I’ve absolutely loved the Rebel of the Sands series – see my review of The Rebel of the Sands and after the thrilling ending to Traitor to the Throne, I became a bit desperate for some more desert fantasy to whisk me away from cold, dreary old February, so turned to this likely looking candidate for more sand and heat…
Sharakhai, the great city of the desert, center of commerce and culture, has been ruled from time immemorial by twelve kings—cruel, ruthless, powerful, and immortal. With their army of Silver Spears, their elite company of Blade Maidens, and their holy defenders, the terrifying asirim, the Kings uphold their positions as undisputed, invincible lords of the desert. There is no hope of freedom for any under their rule. Or so it seems, until Çeda, a brave young woman from the west end slums, defies the Kings’ laws by going outside on the holy night of Beht Zha’ir. What she learns that night sets her on a path that winds through both the terrible truths of the Kings’ mysterious history and the hidden riddles of her own heritage. Together, these secrets could finally break the iron grip of the Kings’ power…if the nigh-omnipotent Kings don’t find her first.
Bradley is clearly an experienced and capable writer. He introduces his main protagonist – an orphan with a terrible backstory – and little by little, we understand exactly who she is and why she is so driven. Çeda is a really interesting character – initially, she seems yet another sword-waving heroine, who manages to somehow overcome normal female behaviour to give us an unlikely-yet-equally-badass-protag that is rapidly becoming the norm in fantasy novels. I do get a tad exasperated at times by the ease with which these girls get access to expensive weaponry and the training to go with it – but, hey, this is fantasy, right?
However, Bradley then devotes a large chunk of this long novel – nearly 600 pages long, though it doesn’t feel like it – to showing us exactly how she has got to where she is. And a hard old road it’s been… Alongside Çeda’s amazing journey, we also follow the fortunes of the young street kid who befriended her and was her partner in mischief for most of their childhood. Emre doesn’t have Çeda’s reckless streak and often feels inadequate that his instinct is to back off just when she surges forward to get stuck in. Though as far as I can see, his is the more intelligent move… He is also on a journey throughout the book, which is mostly dual narrative, charting the different paths these young people take in a brutal society forged by the demands of the desert.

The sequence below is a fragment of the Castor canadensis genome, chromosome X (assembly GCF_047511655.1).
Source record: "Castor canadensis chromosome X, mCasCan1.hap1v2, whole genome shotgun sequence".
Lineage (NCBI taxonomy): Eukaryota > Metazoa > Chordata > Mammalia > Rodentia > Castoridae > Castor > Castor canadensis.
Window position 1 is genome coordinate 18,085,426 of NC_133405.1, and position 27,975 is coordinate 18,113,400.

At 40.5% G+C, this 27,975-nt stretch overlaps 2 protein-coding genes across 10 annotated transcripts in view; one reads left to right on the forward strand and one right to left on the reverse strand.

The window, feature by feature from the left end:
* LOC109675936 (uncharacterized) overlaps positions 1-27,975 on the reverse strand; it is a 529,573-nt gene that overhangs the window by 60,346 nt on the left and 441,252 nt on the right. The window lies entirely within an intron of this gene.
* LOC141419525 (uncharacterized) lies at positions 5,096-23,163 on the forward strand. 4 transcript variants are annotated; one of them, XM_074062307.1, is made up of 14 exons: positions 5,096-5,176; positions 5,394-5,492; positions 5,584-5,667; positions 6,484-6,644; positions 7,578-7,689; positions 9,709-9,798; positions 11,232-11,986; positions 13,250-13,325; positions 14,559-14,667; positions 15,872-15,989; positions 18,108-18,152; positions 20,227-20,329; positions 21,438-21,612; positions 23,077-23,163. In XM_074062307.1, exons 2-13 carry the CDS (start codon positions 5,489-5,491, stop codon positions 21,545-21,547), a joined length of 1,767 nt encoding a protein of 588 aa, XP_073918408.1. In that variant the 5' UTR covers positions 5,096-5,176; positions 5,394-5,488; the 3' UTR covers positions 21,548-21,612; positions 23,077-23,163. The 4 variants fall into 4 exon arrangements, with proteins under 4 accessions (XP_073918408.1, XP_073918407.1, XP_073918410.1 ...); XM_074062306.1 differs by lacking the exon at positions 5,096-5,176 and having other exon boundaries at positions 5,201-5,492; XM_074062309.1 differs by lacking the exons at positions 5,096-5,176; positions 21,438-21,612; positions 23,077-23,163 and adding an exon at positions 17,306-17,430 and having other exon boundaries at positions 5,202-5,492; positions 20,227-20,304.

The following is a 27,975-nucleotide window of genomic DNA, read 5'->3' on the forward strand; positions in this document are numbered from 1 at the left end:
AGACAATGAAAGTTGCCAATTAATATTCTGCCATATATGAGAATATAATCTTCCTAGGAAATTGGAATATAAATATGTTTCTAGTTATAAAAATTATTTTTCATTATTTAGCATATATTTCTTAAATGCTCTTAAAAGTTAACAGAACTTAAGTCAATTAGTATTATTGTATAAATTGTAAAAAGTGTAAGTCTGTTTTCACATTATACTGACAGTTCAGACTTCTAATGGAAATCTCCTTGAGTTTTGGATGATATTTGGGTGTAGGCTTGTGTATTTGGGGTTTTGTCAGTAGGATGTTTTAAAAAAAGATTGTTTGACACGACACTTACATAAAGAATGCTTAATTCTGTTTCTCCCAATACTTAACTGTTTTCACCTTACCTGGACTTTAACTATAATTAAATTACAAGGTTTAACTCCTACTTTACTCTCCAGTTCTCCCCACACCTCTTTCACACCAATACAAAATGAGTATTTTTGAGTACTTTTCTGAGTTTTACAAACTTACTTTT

Bradley’s world is intricate, vivid and engrossing. I love the layers of society and power he has built against this unforgiving backdrop – and the magical elements are woven in with skill to provide plenty of impact when we finally get to learn what exactly is going on during the holy night of Beht Zha’ir. While there are frequent flashbacks, I didn’t find them jarring, as they helped us to understand the motivation of our two main protagonists, who I became very fond of throughout the book and am looking forward to getting reacquainted with in With Blood upon the Sand. If you enjoy quality epic fantasy set in the heat and drama of a desert backdrop, then this one comes highly recommended.
I’m dying to read this! Somebody please add another six or so hours to the day so I can read more:-)
Oh, I know that feeling, Tammy!
While I’m definitively more SF/H than Fantasy, I have the impression I could like this one, especially the worldbuilding. And this seems dark enough for my tastes 🙂 thanks for sharing!
Yes, you may well enjoy this one – while it has plenty of magic, the worldbuilding and history is richly textured and enjoyable.
I’m super excited that you loved this. It’s already on my list. And don’t you love that cover!
I’m delighted that you’re due to read this one, Laura – and yes… I’d like to say that the cover didn’t influence my decision to get hold of the book AT ALL. But I’d be lying!
Great review, Sarah. This book has been on my radar, too, and I finally bought it a couple weeks ago. Not sure when I’ll get to it, but I’m really looking forward to it. 🙂
I hope you enjoy it as much as I did – though give yourself plenty of time. You’ll probably already realise that it’s a bit of a beast at nearly 600 pages…
Oh yes. It’s hard not to notice it when you pick up the book for the first time. 😉 But it’s not as intimidating as the 1000 pages of The Wise Man’s Fear was! *lol*
That’s very true – that is a real doorstopper, isn’t it?
Love the review. Love the cover. I may try this one; bet I’ll like it, judging from your review.
It’s quite a hefty read, but I really enjoyed it – I’d love to know what you make of it:).
I like hefty ready!
Hefty reads. Ha ha.
Sounds interesting. It’ll definitely be on my radar. 🙂
I’ve discovered that I’m a sucker for desert fantasy:).
I start wondering what you’d think about mine… though it’s not really a desert fantasy, I guess, just part of the story happens in the desert.